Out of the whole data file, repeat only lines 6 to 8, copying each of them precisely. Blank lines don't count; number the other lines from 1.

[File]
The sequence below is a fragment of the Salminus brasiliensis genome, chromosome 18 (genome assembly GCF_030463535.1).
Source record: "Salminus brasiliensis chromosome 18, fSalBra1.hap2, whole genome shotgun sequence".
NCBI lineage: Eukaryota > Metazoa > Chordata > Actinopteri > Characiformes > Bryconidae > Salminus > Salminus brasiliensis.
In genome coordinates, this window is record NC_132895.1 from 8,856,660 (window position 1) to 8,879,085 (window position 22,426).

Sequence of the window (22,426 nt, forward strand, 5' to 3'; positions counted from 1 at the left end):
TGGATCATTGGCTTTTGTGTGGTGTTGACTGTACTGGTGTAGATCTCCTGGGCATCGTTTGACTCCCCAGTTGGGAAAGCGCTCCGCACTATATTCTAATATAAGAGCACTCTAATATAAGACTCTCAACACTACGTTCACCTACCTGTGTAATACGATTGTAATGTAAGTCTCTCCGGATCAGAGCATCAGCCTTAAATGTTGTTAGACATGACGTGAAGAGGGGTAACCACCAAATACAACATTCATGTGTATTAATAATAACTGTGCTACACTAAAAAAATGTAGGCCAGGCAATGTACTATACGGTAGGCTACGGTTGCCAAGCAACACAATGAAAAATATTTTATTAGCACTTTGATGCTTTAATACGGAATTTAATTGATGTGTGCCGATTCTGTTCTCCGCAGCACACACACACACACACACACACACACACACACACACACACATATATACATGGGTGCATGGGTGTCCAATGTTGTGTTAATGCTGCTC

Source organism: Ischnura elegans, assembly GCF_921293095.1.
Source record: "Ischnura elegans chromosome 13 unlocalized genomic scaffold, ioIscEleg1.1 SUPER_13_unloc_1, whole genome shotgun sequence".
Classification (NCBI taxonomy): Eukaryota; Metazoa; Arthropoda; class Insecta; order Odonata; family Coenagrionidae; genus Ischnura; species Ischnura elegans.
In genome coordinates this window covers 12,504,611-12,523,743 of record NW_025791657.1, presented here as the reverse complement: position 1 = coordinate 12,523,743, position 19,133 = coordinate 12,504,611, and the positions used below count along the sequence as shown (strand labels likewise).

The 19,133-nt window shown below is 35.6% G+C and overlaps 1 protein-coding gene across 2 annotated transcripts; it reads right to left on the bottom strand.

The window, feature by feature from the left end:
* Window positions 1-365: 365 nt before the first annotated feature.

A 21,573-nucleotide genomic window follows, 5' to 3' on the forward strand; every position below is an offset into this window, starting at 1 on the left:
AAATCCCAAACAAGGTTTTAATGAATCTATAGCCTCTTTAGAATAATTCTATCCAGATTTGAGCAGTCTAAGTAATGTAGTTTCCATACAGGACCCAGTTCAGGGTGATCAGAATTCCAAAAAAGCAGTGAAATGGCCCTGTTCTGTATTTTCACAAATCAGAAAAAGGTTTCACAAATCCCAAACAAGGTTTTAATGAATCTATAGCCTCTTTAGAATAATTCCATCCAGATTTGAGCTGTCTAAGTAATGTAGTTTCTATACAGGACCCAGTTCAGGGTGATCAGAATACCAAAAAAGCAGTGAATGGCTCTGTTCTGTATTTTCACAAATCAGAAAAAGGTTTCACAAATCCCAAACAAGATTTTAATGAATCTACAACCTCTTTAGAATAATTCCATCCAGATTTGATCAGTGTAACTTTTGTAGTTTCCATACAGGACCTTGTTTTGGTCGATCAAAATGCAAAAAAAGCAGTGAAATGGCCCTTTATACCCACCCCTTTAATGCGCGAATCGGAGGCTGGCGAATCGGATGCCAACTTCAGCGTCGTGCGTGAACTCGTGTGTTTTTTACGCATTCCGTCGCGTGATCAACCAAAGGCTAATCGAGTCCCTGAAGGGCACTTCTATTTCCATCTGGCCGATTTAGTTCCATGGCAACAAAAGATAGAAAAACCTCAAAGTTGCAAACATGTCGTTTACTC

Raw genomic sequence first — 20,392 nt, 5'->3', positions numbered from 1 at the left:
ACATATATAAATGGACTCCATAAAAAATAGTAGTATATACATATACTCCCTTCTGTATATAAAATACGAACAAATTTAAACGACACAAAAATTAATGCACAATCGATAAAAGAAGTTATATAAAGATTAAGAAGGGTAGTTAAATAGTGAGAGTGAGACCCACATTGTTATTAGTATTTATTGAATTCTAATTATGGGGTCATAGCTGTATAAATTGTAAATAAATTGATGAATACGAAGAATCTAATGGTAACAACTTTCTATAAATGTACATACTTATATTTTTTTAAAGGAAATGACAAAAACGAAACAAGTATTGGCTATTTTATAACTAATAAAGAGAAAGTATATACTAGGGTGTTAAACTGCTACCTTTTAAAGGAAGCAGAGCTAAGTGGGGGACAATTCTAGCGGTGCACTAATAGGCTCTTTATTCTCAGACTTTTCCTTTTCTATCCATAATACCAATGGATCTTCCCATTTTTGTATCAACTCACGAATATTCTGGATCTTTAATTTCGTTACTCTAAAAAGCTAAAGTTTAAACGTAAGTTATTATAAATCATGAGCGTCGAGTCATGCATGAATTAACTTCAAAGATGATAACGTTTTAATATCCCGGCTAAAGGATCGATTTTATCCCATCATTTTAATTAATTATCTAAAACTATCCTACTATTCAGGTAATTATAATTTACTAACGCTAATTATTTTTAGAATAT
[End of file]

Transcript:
TGGATCATTGGCTTTTGTGTGGTGTTGACTGTACTGGTGTAGATCTCCTGGGCATCGTTTGACTCCCCAGTTGGGAAAGCGCTCCGCACTATATTCTAATATAAGAGCACTCTAATATAAGACTCTCAACACTACGTTCACCTACCTGTGTAATACGATTGTAATGTAAGTCTCTCCGGATCAGAGCATCAGCCTTAAATGTTGTTAGACATGACGTGAAGAGGGGTAACCACCAAATACAACATTCATGTGTATTAATAATAACTGTGCTACACTAAAAAAATGTAGGCCAGGCAATGTACTATACGGTAGGCTACGGTTGCCAAGCAACACAATGAAAAATATTTTATTAGCACTTTGATGCTTTAATACGGAATTTAATTGATGTGTGCCGATTCTGTTCTCCGCAGCACACACACACACACACACACACACACACACACACACACACATATATACATGGGTGCATGGGTGTCCAATGTTGTGTTAATGCTGCTC

Source organism: Ischnura elegans, assembly GCF_921293095.1.
Source record: "Ischnura elegans chromosome 13 unlocalized genomic scaffold, ioIscEleg1.1 SUPER_13_unloc_1, whole genome shotgun sequence".